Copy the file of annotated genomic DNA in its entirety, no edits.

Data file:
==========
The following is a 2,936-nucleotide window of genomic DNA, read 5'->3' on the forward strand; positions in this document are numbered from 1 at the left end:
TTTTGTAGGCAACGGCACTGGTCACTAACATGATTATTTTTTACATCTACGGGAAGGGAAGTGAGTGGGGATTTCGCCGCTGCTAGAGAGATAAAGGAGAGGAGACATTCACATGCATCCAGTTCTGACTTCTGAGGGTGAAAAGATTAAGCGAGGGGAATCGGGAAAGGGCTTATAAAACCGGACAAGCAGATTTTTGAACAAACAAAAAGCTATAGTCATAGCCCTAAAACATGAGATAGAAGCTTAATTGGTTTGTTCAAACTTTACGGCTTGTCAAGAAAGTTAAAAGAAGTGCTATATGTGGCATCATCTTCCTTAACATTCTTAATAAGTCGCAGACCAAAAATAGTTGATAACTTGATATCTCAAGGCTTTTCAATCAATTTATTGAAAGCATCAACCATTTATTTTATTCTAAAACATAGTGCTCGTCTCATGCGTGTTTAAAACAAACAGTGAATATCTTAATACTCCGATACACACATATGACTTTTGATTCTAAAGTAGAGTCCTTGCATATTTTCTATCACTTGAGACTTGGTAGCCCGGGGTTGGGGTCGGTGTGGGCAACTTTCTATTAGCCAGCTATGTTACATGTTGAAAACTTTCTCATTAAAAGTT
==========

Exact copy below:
The following is a 2,936-nucleotide window of genomic DNA, read 5'->3' on the forward strand; positions in this document are numbered from 1 at the left end:
TTTTGTAGGCAACGGCACTGGTCACTAACATGATTATTTTTTACATCTACGGGAAGGGAAGTGAGTGGGGATTTCGCCGCTGCTAGAGAGATAAAGGAGAGGAGACATTCACATGCATCCAGTTCTGACTTCTGAGGGTGAAAAGATTAAGCGAGGGGAATCGGGAAAGGGCTTATAAAACCGGACAAGCAGATTTTTGAACAAACAAAAAGCTATAGTCATAGCCCTAAAACATGAGATAGAAGCTTAATTGGTTTGTTCAAACTTTACGGCTTGTCAAGAAAGTTAAAAGAAGTGCTATATGTGGCATCATCTTCCTTAACATTCTTAATAAGTCGCAGACCAAAAATAGTTGATAACTTGATATCTCAAGGCTTTTCAATCAATTTATTGAAAGCATCAACCATTTATTTTATTCTAAAACATAGTGCTCGTCTCATGCGTGTTTAAAACAAACAGTGAATATCTTAATACTCCGATACACACATATGACTTTTGATTCTAAAGTAGAGTCCTTGCATATTTTCTATCACTTGAGACTTGGTAGCCCGGGGTTGGGGTCGGTGTGGGCAACTTTCTATTAGCCAGCTATGTTACATGTTGAAAACTTTCTCATTAAAAGTT